The current stimulus package has some layers of oversight baked in. Congress added specific language regarding oversight requirements that will likely become a point of contention, as the president waived them via a signing statement. House Speaker Nancy Pelosi (D-Calif.) selected Rep. James Clyburn (D-S.C.) to chair the House Select Committee on the Coronavirus Crisis.
The president has appointed two inspectors general to oversee key policies in the coming months. The former GSA Inspector General Brian Miller was appointed as overseer for the COVID-19 recovery. In addition, the Pentagon inspector general, Glenn Fine, was initially appointed to chair the Pandemic Response Accountability Committee (PRAC)—essentially serving as the inspector general for the CARES Act, passed by Congress last month. However, on Tuesday, President Trump removed Fine as the acting IG for the Department of Defense, making him ineligible to chair the PRAC under the law, raising concerns about politicization out of the gate.
The administration will have internal and external overseers of the COVID-19 response and associated stimulus laws. The president’s recent firing of the intelligence community inspector general, the removal of Mr. Fine, and open criticism of the Health and Human Services Inspector General (and IGs in general) raises questions about the impartiality and accountability of Mr. Miller and the PRAC. However, in an election year, it is in Mr. Trump’s interest to ensure that the CARES Act is administered effectively and efficiently and without political favor or fault.
Democrats in Congress and on the campaign trail will watch closely over the coming months how the administration handles the distribution of these funds. It is important to remember that the president was impeached over the politicization of foreign aid for electoral gain, and Mr. Trump’s remarks thus far in the COVID-19 fight about governors have raised eyebrows. He told Fox News that when dealing with governors, “It’s a two-way street. They have to treat us well, also. They can’t say, ‘Oh, gee, we should get this, we should get that.’”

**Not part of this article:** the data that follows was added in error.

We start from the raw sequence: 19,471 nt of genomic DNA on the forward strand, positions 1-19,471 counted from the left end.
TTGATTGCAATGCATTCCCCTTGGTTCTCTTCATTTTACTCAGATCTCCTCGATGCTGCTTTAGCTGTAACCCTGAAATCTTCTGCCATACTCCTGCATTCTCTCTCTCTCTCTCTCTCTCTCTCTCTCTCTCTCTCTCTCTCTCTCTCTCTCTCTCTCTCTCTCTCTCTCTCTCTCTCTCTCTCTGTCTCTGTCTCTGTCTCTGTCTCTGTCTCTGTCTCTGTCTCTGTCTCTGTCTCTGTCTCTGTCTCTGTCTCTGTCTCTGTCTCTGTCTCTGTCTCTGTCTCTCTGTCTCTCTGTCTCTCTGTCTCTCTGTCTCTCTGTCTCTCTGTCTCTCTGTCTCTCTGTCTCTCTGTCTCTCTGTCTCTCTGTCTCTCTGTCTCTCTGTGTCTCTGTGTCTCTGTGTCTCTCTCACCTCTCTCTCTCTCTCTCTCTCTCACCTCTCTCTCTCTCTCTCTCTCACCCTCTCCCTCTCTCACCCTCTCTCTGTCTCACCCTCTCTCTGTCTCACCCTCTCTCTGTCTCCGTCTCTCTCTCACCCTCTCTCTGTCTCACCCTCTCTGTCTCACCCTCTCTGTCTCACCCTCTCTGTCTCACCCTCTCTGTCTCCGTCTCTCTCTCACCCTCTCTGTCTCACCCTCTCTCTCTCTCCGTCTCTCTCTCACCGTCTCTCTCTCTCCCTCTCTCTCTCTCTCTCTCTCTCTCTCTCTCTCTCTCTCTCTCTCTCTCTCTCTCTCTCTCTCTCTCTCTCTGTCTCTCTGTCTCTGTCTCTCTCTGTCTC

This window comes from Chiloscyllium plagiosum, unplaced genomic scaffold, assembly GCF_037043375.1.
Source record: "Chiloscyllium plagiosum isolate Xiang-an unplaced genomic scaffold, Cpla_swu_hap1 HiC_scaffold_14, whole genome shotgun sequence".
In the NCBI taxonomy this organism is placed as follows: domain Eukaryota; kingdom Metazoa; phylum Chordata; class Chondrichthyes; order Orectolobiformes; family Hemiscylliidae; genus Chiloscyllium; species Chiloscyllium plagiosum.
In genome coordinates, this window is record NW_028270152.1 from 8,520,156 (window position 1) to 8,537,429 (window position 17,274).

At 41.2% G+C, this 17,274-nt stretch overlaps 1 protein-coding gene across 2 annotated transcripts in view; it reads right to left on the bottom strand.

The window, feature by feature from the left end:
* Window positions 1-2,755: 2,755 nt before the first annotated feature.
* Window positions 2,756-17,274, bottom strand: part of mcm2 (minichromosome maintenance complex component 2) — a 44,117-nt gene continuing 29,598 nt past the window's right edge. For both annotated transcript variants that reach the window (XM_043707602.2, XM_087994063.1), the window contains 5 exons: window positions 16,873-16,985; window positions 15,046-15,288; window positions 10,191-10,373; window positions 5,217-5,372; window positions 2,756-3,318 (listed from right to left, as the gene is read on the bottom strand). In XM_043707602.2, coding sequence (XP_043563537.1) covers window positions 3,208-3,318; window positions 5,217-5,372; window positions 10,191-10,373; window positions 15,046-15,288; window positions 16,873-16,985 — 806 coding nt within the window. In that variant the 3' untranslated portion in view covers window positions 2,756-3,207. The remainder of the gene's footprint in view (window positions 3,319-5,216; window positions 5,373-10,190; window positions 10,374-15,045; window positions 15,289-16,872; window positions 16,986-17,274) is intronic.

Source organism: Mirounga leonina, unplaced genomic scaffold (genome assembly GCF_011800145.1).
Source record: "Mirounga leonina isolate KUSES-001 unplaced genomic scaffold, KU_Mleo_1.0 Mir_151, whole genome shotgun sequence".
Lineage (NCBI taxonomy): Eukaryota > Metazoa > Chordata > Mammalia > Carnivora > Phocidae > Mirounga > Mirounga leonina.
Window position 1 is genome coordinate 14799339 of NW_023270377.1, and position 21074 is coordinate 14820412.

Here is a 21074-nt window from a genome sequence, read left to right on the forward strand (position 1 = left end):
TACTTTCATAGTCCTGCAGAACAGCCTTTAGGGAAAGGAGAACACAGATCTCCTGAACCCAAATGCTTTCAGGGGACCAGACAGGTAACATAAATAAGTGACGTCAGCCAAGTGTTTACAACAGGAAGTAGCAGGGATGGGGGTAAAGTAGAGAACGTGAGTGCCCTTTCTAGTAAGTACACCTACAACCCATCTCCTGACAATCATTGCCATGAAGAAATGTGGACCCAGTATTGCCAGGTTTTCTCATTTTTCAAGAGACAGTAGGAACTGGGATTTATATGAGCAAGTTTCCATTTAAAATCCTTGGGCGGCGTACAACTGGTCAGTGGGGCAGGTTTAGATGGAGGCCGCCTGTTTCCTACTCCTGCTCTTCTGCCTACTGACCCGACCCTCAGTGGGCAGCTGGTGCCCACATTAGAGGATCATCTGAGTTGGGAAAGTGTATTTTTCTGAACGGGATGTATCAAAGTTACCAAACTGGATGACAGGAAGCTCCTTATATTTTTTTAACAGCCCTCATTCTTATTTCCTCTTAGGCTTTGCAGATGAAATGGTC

Fear exists that the president will help some and hurt others based on politics or his own electoral interests. Democrats—including those with majority power in the House—will be carefully scrutinizing the administration’s actions. And ironically, the person who oversaw the 2009 stimulus law and its fund distribution will take on President Trump in the fall campaign. Mr. Biden saw, up close, how to administer a massive recession recovery package in an effective and de-politicized way. He will also have a front row seat to criticize the incumbent administration if it deviates from the public benefit and into the political.
Because of that scrutiny, President Trump needs to realize that it is in his political and electoral interests for the distribution of recovery funds to be done according to public need and not according to politics or partisanship. And if President Trump wants to be reelected, one important path involves him emulating his predecessor—even if he refuses to give him credit.